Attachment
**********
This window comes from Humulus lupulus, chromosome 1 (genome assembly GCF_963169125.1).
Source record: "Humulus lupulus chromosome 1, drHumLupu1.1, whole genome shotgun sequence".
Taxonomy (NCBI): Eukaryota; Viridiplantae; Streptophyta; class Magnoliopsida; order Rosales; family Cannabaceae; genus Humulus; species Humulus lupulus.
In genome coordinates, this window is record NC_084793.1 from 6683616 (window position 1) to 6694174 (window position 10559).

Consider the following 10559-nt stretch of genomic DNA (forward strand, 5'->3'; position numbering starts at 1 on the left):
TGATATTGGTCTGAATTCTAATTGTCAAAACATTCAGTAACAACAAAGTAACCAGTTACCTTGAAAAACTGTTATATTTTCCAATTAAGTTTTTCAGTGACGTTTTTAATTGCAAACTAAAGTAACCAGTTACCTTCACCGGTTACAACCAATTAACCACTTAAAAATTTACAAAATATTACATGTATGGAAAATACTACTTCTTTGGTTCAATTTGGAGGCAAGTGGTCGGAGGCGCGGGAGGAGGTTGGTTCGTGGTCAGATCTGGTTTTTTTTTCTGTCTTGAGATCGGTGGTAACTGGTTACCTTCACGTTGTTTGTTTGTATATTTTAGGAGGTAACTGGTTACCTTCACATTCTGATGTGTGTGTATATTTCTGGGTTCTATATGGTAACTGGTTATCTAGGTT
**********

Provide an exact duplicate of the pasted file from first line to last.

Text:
This window comes from Humulus lupulus, chromosome 1 (genome assembly GCF_963169125.1).
Source record: "Humulus lupulus chromosome 1, drHumLupu1.1, whole genome shotgun sequence".
Taxonomy (NCBI): Eukaryota; Viridiplantae; Streptophyta; class Magnoliopsida; order Rosales; family Cannabaceae; genus Humulus; species Humulus lupulus.
In genome coordinates, this window is record NC_084793.1 from 6683616 (window position 1) to 6694174 (window position 10559).

Consider the following 10559-nt stretch of genomic DNA (forward strand, 5'->3'; position numbering starts at 1 on the left):
TGATATTGGTCTGAATTCTAATTGTCAAAACATTCAGTAACAACAAAGTAACCAGTTACCTTGAAAAACTGTTATATTTTCCAATTAAGTTTTTCAGTGACGTTTTTAATTGCAAACTAAAGTAACCAGTTACCTTCACCGGTTACAACCAATTAACCACTTAAAAATTTACAAAATATTACATGTATGGAAAATACTACTTCTTTGGTTCAATTTGGAGGCAAGTGGTCGGAGGCGCGGGAGGAGGTTGGTTCGTGGTCAGATCTGGTTTTTTTTTCTGTCTTGAGATCGGTGGTAACTGGTTACCTTCACGTTGTTTGTTTGTATATTTTAGGAGGTAACTGGTTACCTTCACATTCTGATGTGTGTGTATATTTCTGGGTTCTATATGGTAACTGGTTATCTAGGTT